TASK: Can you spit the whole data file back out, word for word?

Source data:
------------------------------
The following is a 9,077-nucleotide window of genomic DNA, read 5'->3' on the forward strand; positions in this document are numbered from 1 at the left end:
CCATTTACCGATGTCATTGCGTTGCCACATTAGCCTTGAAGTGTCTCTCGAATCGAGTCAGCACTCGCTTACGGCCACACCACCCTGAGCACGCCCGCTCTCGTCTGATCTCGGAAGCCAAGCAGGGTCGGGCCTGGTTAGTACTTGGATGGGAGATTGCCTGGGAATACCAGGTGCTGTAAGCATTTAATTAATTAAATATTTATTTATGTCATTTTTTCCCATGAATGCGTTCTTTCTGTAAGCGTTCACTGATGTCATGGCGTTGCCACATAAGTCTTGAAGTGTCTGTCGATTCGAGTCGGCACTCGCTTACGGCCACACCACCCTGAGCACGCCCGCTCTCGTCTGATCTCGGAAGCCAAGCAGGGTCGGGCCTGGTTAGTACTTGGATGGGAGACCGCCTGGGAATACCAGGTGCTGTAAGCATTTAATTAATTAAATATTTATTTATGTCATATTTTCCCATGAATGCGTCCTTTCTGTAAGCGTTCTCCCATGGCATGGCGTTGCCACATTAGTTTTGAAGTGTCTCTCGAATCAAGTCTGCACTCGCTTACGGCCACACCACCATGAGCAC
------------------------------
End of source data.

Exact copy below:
The following is a 9,077-nucleotide window of genomic DNA, read 5'->3' on the forward strand; positions in this document are numbered from 1 at the left end:
CCATTTACCGATGTCATTGCGTTGCCACATTAGCCTTGAAGTGTCTCTCGAATCGAGTCAGCACTCGCTTACGGCCACACCACCCTGAGCACGCCCGCTCTCGTCTGATCTCGGAAGCCAAGCAGGGTCGGGCCTGGTTAGTACTTGGATGGGAGATTGCCTGGGAATACCAGGTGCTGTAAGCATTTAATTAATTAAATATTTATTTATGTCATTTTTTCCCATGAATGCGTTCTTTCTGTAAGCGTTCACTGATGTCATGGCGTTGCCACATAAGTCTTGAAGTGTCTGTCGATTCGAGTCGGCACTCGCTTACGGCCACACCACCCTGAGCACGCCCGCTCTCGTCTGATCTCGGAAGCCAAGCAGGGTCGGGCCTGGTTAGTACTTGGATGGGAGACCGCCTGGGAATACCAGGTGCTGTAAGCATTTAATTAATTAAATATTTATTTATGTCATATTTTCCCATGAATGCGTCCTTTCTGTAAGCGTTCTCCCATGGCATGGCGTTGCCACATTAGTTTTGAAGTGTCTCTCGAATCAAGTCTGCACTCGCTTACGGCCACACCACCATGAGCAC